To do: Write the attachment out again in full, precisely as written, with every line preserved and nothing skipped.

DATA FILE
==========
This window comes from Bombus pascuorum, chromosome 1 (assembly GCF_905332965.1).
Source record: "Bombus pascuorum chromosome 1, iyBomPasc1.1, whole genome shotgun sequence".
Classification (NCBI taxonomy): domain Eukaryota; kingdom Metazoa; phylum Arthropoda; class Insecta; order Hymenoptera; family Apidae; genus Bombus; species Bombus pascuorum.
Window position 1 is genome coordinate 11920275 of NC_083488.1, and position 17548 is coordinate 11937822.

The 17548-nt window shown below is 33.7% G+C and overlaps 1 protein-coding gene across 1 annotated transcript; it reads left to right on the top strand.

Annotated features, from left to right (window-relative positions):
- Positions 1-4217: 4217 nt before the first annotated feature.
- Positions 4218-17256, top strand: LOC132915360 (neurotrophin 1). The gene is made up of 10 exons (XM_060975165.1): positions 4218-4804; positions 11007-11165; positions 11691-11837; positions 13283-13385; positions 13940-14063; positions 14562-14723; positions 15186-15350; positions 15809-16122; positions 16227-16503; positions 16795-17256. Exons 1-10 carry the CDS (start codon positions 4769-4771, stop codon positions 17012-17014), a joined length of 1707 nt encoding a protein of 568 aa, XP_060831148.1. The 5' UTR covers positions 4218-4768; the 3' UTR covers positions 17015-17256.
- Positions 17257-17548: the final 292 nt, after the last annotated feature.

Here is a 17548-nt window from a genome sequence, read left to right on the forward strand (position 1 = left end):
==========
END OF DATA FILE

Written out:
This window comes from Bombus pascuorum, chromosome 1 (assembly GCF_905332965.1).
Source record: "Bombus pascuorum chromosome 1, iyBomPasc1.1, whole genome shotgun sequence".
Classification (NCBI taxonomy): domain Eukaryota; kingdom Metazoa; phylum Arthropoda; class Insecta; order Hymenoptera; family Apidae; genus Bombus; species Bombus pascuorum.
Window position 1 is genome coordinate 11920275 of NC_083488.1, and position 17548 is coordinate 11937822.

The 17548-nt window shown below is 33.7% G+C and overlaps 1 protein-coding gene across 1 annotated transcript; it reads left to right on the top strand.

Annotated features, from left to right (window-relative positions):
- Positions 1-4217: 4217 nt before the first annotated feature.
- Positions 4218-17256, top strand: LOC132915360 (neurotrophin 1). The gene is made up of 10 exons (XM_060975165.1): positions 4218-4804; positions 11007-11165; positions 11691-11837; positions 13283-13385; positions 13940-14063; positions 14562-14723; positions 15186-15350; positions 15809-16122; positions 16227-16503; positions 16795-17256. Exons 1-10 carry the CDS (start codon positions 4769-4771, stop codon positions 17012-17014), a joined length of 1707 nt encoding a protein of 568 aa, XP_060831148.1. The 5' UTR covers positions 4218-4768; the 3' UTR covers positions 17015-17256.
- Positions 17257-17548: the final 292 nt, after the last annotated feature.

Here is a 17548-nt window from a genome sequence, read left to right on the forward strand (position 1 = left end):